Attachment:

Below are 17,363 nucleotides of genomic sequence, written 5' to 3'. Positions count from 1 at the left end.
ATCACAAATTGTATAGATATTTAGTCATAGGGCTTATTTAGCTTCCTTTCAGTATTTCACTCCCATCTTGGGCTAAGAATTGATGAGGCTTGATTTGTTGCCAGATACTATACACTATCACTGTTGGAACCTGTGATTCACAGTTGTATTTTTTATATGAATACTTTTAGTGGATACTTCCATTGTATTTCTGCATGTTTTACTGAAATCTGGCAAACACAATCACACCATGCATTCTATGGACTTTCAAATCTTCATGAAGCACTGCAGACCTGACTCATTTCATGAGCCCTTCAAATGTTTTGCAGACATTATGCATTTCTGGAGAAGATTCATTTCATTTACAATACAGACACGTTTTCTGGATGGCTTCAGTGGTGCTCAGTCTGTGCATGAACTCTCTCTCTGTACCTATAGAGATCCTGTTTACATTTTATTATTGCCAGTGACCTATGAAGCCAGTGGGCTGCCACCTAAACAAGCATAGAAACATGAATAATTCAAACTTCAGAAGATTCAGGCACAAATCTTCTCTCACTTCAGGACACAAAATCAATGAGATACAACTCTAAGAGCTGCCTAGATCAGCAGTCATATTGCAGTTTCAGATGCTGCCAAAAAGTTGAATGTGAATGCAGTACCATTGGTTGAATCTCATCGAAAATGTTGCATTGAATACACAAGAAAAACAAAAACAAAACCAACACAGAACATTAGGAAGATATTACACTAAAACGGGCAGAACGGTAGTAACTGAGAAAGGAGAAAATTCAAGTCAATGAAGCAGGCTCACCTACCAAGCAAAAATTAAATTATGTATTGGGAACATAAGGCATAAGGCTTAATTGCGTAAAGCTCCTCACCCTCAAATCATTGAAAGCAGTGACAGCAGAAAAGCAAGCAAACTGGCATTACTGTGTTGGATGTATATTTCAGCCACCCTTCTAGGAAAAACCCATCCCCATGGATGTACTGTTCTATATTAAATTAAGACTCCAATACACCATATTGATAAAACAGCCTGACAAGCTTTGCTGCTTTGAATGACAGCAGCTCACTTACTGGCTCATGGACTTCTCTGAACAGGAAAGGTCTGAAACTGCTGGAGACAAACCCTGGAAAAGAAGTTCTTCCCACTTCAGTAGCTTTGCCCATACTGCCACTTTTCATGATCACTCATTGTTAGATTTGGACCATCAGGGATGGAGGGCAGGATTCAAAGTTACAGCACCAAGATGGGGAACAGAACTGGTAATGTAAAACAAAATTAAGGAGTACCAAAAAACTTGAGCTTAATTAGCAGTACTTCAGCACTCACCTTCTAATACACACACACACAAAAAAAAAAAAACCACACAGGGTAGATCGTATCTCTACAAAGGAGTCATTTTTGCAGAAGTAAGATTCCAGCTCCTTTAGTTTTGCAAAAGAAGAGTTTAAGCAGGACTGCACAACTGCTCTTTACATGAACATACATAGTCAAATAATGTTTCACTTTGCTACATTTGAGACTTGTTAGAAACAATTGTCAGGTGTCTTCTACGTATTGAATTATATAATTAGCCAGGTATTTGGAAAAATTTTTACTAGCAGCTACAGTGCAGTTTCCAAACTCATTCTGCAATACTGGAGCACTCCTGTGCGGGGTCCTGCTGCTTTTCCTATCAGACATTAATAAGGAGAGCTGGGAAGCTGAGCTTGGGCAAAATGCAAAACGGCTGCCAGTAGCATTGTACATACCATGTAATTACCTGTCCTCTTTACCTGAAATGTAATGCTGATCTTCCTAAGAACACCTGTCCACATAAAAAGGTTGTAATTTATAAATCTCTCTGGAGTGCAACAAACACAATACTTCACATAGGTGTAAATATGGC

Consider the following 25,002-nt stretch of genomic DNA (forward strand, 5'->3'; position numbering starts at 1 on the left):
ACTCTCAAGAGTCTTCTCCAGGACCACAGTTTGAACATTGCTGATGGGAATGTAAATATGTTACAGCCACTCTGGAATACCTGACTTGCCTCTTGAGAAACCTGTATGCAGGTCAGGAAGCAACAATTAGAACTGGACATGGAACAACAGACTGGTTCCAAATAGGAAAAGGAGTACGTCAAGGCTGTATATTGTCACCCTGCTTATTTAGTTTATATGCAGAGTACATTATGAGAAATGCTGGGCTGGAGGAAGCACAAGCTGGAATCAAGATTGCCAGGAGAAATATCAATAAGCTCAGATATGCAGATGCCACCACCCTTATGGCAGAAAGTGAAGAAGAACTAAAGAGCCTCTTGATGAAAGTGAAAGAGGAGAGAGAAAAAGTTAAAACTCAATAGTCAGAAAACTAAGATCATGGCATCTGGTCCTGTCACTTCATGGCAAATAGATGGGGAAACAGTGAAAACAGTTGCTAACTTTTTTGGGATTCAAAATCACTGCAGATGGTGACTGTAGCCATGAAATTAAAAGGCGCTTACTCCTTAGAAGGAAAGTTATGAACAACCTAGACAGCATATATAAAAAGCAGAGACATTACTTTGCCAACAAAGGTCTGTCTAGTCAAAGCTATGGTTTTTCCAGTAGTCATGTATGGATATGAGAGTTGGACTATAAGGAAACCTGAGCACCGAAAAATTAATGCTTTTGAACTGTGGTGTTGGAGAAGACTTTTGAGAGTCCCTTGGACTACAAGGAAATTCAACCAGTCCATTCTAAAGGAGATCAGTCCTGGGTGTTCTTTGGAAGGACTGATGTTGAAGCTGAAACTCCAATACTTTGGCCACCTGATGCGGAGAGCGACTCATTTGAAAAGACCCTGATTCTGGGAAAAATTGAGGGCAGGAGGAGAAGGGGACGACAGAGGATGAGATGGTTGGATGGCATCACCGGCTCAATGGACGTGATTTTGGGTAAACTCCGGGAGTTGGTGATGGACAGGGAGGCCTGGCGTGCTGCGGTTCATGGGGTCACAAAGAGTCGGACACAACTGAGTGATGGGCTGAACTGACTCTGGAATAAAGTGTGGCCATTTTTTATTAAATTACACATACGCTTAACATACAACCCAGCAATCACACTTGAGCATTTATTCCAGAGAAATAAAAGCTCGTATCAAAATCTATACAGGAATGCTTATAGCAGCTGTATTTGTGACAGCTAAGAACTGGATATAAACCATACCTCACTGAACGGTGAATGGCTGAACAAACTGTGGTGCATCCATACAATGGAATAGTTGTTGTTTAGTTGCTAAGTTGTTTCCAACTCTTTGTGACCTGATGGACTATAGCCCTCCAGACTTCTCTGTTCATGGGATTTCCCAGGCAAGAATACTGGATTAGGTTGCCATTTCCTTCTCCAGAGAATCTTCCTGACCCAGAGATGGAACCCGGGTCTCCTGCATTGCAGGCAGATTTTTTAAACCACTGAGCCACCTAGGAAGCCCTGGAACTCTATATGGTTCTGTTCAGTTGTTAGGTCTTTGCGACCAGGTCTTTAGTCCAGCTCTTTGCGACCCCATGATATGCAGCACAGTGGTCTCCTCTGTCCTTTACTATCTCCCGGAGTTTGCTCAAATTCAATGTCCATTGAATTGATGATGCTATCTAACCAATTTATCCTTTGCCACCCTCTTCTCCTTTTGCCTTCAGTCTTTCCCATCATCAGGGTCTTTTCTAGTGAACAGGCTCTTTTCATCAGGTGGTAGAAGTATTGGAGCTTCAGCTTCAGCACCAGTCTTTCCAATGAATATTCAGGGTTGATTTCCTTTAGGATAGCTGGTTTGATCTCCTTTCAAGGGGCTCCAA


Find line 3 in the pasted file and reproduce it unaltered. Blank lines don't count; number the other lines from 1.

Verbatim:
Consider the following 25,002-nt stretch of genomic DNA (forward strand, 5'->3'; position numbering starts at 1 on the left):